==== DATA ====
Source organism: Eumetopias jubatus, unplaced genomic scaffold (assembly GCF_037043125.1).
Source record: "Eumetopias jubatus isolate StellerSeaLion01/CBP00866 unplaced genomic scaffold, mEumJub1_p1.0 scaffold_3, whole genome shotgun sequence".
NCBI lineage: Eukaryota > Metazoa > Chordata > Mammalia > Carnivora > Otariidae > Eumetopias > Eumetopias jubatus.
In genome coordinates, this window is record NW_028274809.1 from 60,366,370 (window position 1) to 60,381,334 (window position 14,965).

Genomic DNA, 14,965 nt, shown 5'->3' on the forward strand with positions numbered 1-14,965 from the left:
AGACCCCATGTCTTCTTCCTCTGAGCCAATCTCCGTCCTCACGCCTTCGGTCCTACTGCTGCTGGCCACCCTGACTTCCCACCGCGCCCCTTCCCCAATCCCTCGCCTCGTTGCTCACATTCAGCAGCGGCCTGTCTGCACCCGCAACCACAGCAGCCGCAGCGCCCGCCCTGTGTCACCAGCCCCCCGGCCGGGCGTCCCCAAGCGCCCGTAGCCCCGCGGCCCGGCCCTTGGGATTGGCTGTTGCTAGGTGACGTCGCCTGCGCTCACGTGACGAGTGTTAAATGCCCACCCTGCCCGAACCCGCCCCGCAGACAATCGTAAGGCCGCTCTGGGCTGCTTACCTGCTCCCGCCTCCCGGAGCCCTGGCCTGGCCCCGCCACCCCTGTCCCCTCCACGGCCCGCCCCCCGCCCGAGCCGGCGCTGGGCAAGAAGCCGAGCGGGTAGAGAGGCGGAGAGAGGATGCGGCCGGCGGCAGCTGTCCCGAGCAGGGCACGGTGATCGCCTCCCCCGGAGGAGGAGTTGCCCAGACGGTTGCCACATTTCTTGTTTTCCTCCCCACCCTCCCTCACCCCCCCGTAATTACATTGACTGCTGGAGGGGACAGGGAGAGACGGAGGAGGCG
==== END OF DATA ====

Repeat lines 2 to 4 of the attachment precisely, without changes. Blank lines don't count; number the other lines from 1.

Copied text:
Source record: "Eumetopias jubatus isolate StellerSeaLion01/CBP00866 unplaced genomic scaffold, mEumJub1_p1.0 scaffold_3, whole genome shotgun sequence".
NCBI lineage: Eukaryota > Metazoa > Chordata > Mammalia > Carnivora > Otariidae > Eumetopias > Eumetopias jubatus.
In genome coordinates, this window is record NW_028274809.1 from 60,366,370 (window position 1) to 60,381,334 (window position 14,965).